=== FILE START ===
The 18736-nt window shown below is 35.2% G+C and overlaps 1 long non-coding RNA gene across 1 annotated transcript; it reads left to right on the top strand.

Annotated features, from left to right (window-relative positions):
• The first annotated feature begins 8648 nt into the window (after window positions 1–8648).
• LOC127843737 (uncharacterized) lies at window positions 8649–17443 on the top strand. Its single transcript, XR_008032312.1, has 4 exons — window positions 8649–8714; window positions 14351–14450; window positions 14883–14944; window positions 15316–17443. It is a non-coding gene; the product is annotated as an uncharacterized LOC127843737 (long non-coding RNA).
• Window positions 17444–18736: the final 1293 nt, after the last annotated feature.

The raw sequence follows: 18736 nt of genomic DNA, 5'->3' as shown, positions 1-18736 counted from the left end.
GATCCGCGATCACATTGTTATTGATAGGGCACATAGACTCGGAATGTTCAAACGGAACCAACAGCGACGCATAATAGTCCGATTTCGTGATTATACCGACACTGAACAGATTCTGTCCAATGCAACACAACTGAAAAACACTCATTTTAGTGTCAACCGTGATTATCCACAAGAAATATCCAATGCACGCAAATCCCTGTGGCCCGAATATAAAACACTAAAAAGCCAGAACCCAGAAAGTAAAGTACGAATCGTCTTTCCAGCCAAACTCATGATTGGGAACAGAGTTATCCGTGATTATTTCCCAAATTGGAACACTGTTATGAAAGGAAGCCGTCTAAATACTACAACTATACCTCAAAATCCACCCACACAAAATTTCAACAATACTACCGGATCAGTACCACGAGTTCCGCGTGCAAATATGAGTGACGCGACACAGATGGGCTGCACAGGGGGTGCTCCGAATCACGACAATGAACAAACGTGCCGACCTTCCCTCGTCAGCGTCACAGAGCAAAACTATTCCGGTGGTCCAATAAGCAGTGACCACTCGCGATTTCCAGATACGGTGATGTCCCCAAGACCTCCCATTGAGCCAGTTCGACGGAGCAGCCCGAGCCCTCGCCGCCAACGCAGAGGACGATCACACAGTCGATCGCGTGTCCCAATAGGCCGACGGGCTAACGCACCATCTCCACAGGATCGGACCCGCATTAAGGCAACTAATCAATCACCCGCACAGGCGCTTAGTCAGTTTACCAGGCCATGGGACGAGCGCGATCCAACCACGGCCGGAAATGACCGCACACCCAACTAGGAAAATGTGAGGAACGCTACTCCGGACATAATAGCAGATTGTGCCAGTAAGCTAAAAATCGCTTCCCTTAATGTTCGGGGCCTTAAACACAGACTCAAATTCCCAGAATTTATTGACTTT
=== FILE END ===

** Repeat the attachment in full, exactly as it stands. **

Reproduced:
The 18736-nt window shown below is 35.2% G+C and overlaps 1 long non-coding RNA gene across 1 annotated transcript; it reads left to right on the top strand.

Annotated features, from left to right (window-relative positions):
• The first annotated feature begins 8648 nt into the window (after window positions 1–8648).
• LOC127843737 (uncharacterized) lies at window positions 8649–17443 on the top strand. Its single transcript, XR_008032312.1, has 4 exons — window positions 8649–8714; window positions 14351–14450; window positions 14883–14944; window positions 15316–17443. It is a non-coding gene; the product is annotated as an uncharacterized LOC127843737 (long non-coding RNA).
• Window positions 17444–18736: the final 1293 nt, after the last annotated feature.

The raw sequence follows: 18736 nt of genomic DNA, 5'->3' as shown, positions 1-18736 counted from the left end.
GATCCGCGATCACATTGTTATTGATAGGGCACATAGACTCGGAATGTTCAAACGGAACCAACAGCGACGCATAATAGTCCGATTTCGTGATTATACCGACACTGAACAGATTCTGTCCAATGCAACACAACTGAAAAACACTCATTTTAGTGTCAACCGTGATTATCCACAAGAAATATCCAATGCACGCAAATCCCTGTGGCCCGAATATAAAACACTAAAAAGCCAGAACCCAGAAAGTAAAGTACGAATCGTCTTTCCAGCCAAACTCATGATTGGGAACAGAGTTATCCGTGATTATTTCCCAAATTGGAACACTGTTATGAAAGGAAGCCGTCTAAATACTACAACTATACCTCAAAATCCACCCACACAAAATTTCAACAATACTACCGGATCAGTACCACGAGTTCCGCGTGCAAATATGAGTGACGCGACACAGATGGGCTGCACAGGGGGTGCTCCGAATCACGACAATGAACAAACGTGCCGACCTTCCCTCGTCAGCGTCACAGAGCAAAACTATTCCGGTGGTCCAATAAGCAGTGACCACTCGCGATTTCCAGATACGGTGATGTCCCCAAGACCTCCCATTGAGCCAGTTCGACGGAGCAGCCCGAGCCCTCGCCGCCAACGCAGAGGACGATCACACAGTCGATCGCGTGTCCCAATAGGCCGACGGGCTAACGCACCATCTCCACAGGATCGGACCCGCATTAAGGCAACTAATCAATCACCCGCACAGGCGCTTAGTCAGTTTACCAGGCCATGGGACGAGCGCGATCCAACCACGGCCGGAAATGACCGCACACCCAACTAGGAAAATGTGAGGAACGCTACTCCGGACATAATAGCAGATTGTGCCAGTAAGCTAAAAATCGCTTCCCTTAATGTTCGGGGCCTTAAACACAGACTCAAATTCCCAGAATTTATTGACTTT